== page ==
Spinal injury patient back on beat
“I can’t live like this any longer!” exclaimed Phillip Perkins.
For nearly a year, his wife Hilda and their two adult children watched with trepidation as Perkins’s health deteriorated. Here was a professional jazz musician who had traveled the world playing with headliners like Earth, Wind and Fire; the Emotions; the Ohio Players; and comedian Bernie Mac’s band.
Yet, at age 47, playing the trumpet, French horn and drums became increasingly difficult. He began to need a wheel chair or a cane because persistent dizziness and severe pain in his arms and shoulders caused him to lose his balance. He even had to sit out on going to amusement parks, bike riding or playing ball with his three grandchildren.
In the early ‘90s, while serving as a combat medic in the military, Perkins fell and suffered a serious neck injury. He knew it was bad at the time, but he continued to work and dealt with the pain. “I was a wrestler, a gymnast, martial artist, a runner — I played all kinds of sports,” Perkins says. “I could endure pain and discomfort. I learned this as an athlete and from military training.”
But, that pain led to dizziness and mobility issues, which gradually became too much to bear.
The breaking point, he says, was when he had to use a wheelchair for a show in Colorado Springs in 2012. His balance was so off that he couldn’t stand for long. And his hands were going numb. “I knew I had to do something,” Perkins says.
In late January 2013, Dr. Lippman performed what Perkins calls “a landmark surgery.” It was an anterior cervical discectomy. The procedure aims to relieve the spinal cord pressure from bulging discs between the spinal vertebrae that result from injury or arthritis. A delicate and complex surgery, surgeons go in through the front of the neck to remove the damaged disc. This approach offers better access to the spine and less pain for patients.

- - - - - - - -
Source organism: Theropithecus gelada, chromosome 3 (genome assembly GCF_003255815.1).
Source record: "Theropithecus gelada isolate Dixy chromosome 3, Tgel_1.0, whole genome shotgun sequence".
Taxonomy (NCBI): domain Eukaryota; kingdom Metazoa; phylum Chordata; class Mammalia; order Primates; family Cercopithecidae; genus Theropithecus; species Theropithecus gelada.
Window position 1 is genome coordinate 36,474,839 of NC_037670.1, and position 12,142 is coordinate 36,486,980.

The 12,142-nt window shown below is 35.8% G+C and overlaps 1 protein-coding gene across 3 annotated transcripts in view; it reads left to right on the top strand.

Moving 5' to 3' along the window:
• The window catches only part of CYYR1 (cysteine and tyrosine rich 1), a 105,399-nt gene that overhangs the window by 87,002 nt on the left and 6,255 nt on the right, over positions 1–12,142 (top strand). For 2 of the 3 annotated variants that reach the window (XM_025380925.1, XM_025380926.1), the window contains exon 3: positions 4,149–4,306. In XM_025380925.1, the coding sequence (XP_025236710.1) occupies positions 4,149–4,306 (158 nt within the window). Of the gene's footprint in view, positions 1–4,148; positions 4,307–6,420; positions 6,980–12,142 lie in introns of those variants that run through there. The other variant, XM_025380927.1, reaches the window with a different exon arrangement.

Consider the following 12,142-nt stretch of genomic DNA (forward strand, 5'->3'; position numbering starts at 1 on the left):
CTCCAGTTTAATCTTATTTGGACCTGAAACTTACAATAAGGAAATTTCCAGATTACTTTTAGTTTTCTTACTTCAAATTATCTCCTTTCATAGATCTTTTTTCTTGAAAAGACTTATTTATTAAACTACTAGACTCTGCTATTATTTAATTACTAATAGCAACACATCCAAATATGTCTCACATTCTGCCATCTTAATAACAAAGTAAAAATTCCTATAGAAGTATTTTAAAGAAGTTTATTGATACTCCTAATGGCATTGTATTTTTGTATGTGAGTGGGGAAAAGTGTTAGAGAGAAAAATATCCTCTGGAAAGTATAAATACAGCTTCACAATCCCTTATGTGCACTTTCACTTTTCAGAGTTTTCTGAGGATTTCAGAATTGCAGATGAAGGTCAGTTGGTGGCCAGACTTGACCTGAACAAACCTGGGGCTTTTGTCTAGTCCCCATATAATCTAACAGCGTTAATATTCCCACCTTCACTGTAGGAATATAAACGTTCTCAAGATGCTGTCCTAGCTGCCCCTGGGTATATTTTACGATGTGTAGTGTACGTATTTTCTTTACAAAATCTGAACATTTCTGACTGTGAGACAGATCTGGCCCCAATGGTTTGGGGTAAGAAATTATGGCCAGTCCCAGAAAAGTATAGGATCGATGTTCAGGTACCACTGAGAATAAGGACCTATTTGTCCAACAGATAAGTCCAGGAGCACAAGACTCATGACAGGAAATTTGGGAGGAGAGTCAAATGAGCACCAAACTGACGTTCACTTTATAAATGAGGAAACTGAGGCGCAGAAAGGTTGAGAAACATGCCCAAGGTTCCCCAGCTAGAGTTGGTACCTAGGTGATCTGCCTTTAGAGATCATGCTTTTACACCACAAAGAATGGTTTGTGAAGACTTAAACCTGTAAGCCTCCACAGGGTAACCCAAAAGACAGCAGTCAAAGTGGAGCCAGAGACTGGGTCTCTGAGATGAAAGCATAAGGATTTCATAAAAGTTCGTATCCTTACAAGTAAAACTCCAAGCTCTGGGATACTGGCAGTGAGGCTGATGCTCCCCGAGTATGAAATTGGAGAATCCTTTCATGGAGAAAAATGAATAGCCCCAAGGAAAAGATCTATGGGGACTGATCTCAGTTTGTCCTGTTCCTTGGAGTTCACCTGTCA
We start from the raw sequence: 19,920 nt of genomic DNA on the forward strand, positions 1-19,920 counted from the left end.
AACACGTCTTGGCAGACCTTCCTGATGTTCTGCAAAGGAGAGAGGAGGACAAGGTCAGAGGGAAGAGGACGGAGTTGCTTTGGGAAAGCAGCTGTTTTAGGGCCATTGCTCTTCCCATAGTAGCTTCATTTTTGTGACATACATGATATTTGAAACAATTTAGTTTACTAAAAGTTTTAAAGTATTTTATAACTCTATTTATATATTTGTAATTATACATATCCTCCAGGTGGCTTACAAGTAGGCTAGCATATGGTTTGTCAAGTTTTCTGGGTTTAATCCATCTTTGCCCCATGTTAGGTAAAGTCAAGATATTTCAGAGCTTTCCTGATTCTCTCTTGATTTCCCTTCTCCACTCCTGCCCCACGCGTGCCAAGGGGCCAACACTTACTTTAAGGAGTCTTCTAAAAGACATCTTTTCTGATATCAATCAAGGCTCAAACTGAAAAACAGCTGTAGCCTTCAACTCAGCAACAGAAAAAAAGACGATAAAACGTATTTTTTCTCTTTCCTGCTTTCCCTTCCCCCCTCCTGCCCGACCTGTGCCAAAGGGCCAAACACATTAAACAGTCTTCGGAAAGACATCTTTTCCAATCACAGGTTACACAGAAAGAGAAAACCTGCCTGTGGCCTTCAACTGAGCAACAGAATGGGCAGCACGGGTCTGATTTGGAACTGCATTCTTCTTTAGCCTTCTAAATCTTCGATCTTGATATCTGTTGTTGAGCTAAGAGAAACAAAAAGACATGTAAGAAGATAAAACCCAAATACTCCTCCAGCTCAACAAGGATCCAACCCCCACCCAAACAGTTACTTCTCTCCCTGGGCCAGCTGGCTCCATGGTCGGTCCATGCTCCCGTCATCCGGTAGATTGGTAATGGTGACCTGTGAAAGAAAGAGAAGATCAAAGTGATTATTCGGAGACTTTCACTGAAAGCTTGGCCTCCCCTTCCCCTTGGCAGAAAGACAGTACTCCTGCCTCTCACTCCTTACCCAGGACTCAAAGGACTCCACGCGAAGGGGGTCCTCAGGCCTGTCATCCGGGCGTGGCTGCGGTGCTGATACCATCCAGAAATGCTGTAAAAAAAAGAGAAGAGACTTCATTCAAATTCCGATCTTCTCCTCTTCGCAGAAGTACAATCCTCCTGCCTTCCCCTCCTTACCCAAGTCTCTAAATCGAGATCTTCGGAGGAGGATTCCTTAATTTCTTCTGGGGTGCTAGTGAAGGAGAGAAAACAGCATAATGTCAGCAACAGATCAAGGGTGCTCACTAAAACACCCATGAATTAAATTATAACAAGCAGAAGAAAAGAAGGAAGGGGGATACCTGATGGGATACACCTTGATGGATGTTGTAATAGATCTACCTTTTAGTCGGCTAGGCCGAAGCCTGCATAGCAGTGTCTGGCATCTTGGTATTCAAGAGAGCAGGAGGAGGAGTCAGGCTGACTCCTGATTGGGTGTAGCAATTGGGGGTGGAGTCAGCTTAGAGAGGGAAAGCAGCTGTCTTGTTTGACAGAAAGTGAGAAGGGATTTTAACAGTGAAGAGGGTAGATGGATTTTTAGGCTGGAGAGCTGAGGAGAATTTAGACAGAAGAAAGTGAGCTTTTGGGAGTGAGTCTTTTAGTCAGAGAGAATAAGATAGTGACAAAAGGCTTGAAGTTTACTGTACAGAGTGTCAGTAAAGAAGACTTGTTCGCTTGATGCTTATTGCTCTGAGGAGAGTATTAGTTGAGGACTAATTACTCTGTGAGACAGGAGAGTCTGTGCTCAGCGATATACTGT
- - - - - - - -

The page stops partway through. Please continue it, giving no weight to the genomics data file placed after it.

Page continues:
The outpatient surgery took less than four hours. Both Dr. Lippman and Perkins agree it was a resounding success. “The problems that present with spinal cord compression just get progressively worse and worse,” Dr. Lippman says. ”If not treated, the dysfunction can become profound and permanent.”
Perkins now undergoes physical therapy at the Advocate Christ Outpatient Center in Palos Heights. And this weekend he’ll be having his first jazz performance since the surgery. He’s also looking forward to starting a new career — this one in the healthcare field as a certified medical assistant and eventually, perhaps a nurse.
“Today, I have a lot to be jazzed about!” Perkins says. “My family has me back, and they couldn’t be happier. Somehow, I knew that someday I would have both medicine and music in my life.”
For more information on spine health, stop by our free upcoming class:
Numbness, Tingling & Pain – Is It From Your Spine?
Advocate Christ Outpatient Center, 12350 S. Harlem Ave, Palos Heights, IL
Wednesday, May 22 at 6 pm
To register, call 1.800.3.ADVOCATE Ask for registration Code: 1G77
About the Author
health enews staff is a group of experienced writers from our Advocate Aurora Health sites, which also includes freelance or intern writers.